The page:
Akira Kurosawa is one of the most significant directors in cinematic history. Kagemusha (1980) and Ran (1985) count amongst the most important films of his late period: epic in nature, thematically similar to yet different from Shakespearean dramas, and with an aesthetic power that gains in tension from the interplay of staid imagery and dynamic motion.
Kurosawa is both a film-maker and painter. He is influenced by traditional Japanese painting and European styles, such as Impressionism and Expressionism. The idea of the film came to him by chance as he failed the admission test to art college and ended up working as an occasional painter and graphical artist in the late 1920s and early 30s to make ends meet (see Stafford 2010, 1).
Kurosawa’s greatest post-WWII successes were Rashomon (1950) and Seven Samurai (1952). After the debacle of his collaboration in the Pearl Harbour film, Tora! Tora! Tora! (1970) which, despite two years’ work, produced no useable material, it all went quiet for Kurosawa. He had major problems financing further films and suffered health issues.
He presented his Kagemusha idea to the Japanese production company Toho in 1977, including the estimated production costs, but it was rejected. Forty years after beginning his cinematic career and leaving the field of painting, he once again picked up the brush. With chalk, aquarelle, gouache and sumi, he composed several hundred drawing and sketches to convey the intended visual impact of Kagemusha (Richie 1980, 204).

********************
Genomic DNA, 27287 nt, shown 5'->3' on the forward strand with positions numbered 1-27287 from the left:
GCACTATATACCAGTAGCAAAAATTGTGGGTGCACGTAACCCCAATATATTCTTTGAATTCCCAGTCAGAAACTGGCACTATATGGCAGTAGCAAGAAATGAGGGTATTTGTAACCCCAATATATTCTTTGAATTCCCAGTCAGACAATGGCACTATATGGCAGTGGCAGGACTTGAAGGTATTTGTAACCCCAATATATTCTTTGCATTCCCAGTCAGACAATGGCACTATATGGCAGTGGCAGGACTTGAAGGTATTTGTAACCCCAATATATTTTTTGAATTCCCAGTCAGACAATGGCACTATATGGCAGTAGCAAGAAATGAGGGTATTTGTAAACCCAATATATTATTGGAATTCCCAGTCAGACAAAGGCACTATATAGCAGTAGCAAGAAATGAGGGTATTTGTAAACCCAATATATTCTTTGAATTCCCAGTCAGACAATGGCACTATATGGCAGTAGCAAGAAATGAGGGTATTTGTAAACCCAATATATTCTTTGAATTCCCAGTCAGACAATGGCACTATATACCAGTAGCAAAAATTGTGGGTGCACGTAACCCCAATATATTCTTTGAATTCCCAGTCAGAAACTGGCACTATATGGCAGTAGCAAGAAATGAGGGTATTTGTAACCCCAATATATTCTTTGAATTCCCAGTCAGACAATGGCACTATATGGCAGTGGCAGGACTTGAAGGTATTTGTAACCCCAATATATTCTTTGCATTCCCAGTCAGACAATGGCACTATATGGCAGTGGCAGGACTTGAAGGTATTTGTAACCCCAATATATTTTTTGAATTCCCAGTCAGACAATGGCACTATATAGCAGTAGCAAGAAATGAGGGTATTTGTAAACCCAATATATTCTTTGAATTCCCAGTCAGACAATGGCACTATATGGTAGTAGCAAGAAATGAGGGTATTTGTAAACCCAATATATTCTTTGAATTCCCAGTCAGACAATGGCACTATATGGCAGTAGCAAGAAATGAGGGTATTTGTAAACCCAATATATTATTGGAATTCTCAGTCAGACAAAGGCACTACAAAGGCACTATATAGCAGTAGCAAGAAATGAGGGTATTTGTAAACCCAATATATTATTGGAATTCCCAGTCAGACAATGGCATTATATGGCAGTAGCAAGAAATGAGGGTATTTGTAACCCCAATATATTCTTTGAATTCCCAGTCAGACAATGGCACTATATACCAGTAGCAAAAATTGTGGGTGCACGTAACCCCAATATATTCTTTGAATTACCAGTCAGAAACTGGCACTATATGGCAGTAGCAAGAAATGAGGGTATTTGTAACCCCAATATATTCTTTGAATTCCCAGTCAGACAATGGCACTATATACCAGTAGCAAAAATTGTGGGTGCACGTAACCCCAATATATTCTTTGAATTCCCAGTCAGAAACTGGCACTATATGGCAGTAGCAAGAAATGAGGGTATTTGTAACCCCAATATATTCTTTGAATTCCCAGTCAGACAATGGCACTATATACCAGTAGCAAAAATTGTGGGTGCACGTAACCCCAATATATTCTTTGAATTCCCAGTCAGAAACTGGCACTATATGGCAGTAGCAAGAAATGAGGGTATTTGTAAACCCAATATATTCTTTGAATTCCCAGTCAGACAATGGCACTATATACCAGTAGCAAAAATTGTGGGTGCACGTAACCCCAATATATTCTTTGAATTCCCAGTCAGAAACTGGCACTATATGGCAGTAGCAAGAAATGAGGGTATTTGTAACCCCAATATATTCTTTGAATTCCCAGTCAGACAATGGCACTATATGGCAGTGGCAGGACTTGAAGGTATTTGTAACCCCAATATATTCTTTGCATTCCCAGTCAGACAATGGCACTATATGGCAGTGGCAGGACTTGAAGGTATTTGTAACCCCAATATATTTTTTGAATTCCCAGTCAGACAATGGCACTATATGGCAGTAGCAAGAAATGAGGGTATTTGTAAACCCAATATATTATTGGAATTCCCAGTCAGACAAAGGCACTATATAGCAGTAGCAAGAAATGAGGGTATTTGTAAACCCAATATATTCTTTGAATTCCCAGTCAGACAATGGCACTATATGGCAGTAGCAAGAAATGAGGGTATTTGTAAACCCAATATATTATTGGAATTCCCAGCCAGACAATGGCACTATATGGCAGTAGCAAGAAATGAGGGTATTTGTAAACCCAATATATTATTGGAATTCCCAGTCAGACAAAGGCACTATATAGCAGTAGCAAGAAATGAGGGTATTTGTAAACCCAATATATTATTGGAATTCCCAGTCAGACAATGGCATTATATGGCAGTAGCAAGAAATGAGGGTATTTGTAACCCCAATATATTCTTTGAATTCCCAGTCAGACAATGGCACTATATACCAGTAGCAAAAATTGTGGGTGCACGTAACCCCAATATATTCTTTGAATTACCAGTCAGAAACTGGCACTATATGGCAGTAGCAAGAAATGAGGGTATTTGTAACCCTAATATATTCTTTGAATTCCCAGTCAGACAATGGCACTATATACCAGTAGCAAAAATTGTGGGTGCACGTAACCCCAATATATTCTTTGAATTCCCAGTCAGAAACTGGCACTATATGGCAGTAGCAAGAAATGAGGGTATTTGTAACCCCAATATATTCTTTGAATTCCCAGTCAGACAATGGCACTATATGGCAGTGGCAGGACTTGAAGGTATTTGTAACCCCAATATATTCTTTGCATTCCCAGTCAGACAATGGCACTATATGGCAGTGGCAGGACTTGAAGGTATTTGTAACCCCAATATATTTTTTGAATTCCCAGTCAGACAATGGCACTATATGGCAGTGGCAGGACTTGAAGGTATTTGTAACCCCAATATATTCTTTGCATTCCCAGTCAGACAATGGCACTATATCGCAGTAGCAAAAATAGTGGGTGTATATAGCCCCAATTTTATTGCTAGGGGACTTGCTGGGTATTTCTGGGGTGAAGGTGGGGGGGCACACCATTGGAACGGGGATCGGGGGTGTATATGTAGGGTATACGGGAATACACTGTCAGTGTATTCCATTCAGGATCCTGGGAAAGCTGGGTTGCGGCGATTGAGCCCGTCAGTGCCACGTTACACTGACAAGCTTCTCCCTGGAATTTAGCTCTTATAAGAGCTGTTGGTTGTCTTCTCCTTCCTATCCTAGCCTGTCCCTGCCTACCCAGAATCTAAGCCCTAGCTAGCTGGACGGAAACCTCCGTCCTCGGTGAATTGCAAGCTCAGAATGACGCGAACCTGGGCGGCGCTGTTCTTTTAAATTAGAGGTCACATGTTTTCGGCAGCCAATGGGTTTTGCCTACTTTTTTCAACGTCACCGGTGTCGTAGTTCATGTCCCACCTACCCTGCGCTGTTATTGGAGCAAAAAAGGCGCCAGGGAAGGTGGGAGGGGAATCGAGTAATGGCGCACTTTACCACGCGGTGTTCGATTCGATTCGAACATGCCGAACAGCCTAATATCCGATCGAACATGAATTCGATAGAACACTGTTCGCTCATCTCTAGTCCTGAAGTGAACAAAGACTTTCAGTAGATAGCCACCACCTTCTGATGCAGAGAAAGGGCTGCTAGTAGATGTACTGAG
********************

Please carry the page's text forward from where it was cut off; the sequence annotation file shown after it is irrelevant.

Kurosawa in the end created an entire storyboard for a film he thought would never be realised. The sketches show detailed depictions of individual settings and also conveyed a sense of the overall look he had intended for the film. Donald Richie wrote that at this point, the ideal film had already been created, without any of it actually having been produced at the time (Richie 1980, 204). Once Kurosawa had secured financing for the film with the help of Francis Ford Coppola and George Lucas in the late 1970s, these artworks formed a complete compendium for how the film should be realised visually.
The closing sequence – the complete destruction of the Takeda clan – is played out with next to no dialogue at all. First, the opponents of the Takeda clan learn that their Lord Nobukado is dead and his doppelgänger is exposed. Katsuyori, the actual leader of the Takeda clan orders an attack against Leyasu and Nobunaga’s troops. The three generals of the Takeda clan gather their soldiers under the banners of wind, forest and fire, characterised by the colours black, green and red.
The settings in the ensuing battle sequence are unusually long and feature a static composition: “These are uncomfortably long shots, providing no reprieve from the image as presented. Shots like these up the stakes on the standard voyeurism inherent in cinema, turning the tables on audiences by forcing them to watch past the point of their own comfort. They form, in a sense, a gallery of paintings that we’re not allowed to look away from.” (Chant 2010)
Richie, Donald: The Films of Akira Kurosawa. Berkeley / Los Angeles / London 1996 (3rd ed.).
Stafford, Roy: Kurosawa: Master of World Cinema. Bradford 2010.
URL: http://www.nationalmediamuseum.org.uk/~/media/Files/NMeM/PDF/Collections/Cinematography/KurosawaMasterOfWorldCinema.pdf (accessed November 2016)